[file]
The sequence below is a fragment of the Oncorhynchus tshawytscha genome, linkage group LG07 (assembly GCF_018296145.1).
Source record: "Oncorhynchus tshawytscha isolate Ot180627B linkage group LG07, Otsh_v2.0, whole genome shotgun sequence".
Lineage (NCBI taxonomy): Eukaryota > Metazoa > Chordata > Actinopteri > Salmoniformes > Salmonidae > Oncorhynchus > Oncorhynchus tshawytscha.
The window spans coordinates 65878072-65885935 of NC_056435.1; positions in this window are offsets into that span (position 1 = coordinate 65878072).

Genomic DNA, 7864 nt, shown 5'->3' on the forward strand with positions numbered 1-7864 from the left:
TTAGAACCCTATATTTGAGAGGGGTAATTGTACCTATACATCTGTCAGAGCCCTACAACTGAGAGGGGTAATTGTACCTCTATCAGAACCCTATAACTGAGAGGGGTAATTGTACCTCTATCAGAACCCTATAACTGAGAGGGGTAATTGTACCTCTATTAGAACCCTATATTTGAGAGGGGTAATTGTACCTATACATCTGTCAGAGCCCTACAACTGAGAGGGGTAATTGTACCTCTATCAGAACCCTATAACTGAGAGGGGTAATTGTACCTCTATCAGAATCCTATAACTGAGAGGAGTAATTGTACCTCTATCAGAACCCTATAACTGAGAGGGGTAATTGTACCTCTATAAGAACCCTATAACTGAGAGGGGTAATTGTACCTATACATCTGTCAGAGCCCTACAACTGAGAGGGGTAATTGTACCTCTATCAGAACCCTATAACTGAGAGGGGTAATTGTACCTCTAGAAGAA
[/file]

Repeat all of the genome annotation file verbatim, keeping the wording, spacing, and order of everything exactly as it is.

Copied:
The sequence below is a fragment of the Oncorhynchus tshawytscha genome, linkage group LG07 (assembly GCF_018296145.1).
Source record: "Oncorhynchus tshawytscha isolate Ot180627B linkage group LG07, Otsh_v2.0, whole genome shotgun sequence".
Lineage (NCBI taxonomy): Eukaryota > Metazoa > Chordata > Actinopteri > Salmoniformes > Salmonidae > Oncorhynchus > Oncorhynchus tshawytscha.
The window spans coordinates 65878072-65885935 of NC_056435.1; positions in this window are offsets into that span (position 1 = coordinate 65878072).

Genomic DNA, 7864 nt, shown 5'->3' on the forward strand with positions numbered 1-7864 from the left:
TTAGAACCCTATATTTGAGAGGGGTAATTGTACCTATACATCTGTCAGAGCCCTACAACTGAGAGGGGTAATTGTACCTCTATCAGAACCCTATAACTGAGAGGGGTAATTGTACCTCTATCAGAACCCTATAACTGAGAGGGGTAATTGTACCTCTATTAGAACCCTATATTTGAGAGGGGTAATTGTACCTATACATCTGTCAGAGCCCTACAACTGAGAGGGGTAATTGTACCTCTATCAGAACCCTATAACTGAGAGGGGTAATTGTACCTCTATCAGAATCCTATAACTGAGAGGAGTAATTGTACCTCTATCAGAACCCTATAACTGAGAGGGGTAATTGTACCTCTATAAGAACCCTATAACTGAGAGGGGTAATTGTACCTATACATCTGTCAGAGCCCTACAACTGAGAGGGGTAATTGTACCTCTATCAGAACCCTATAACTGAGAGGGGTAATTGTACCTCTAGAAGAA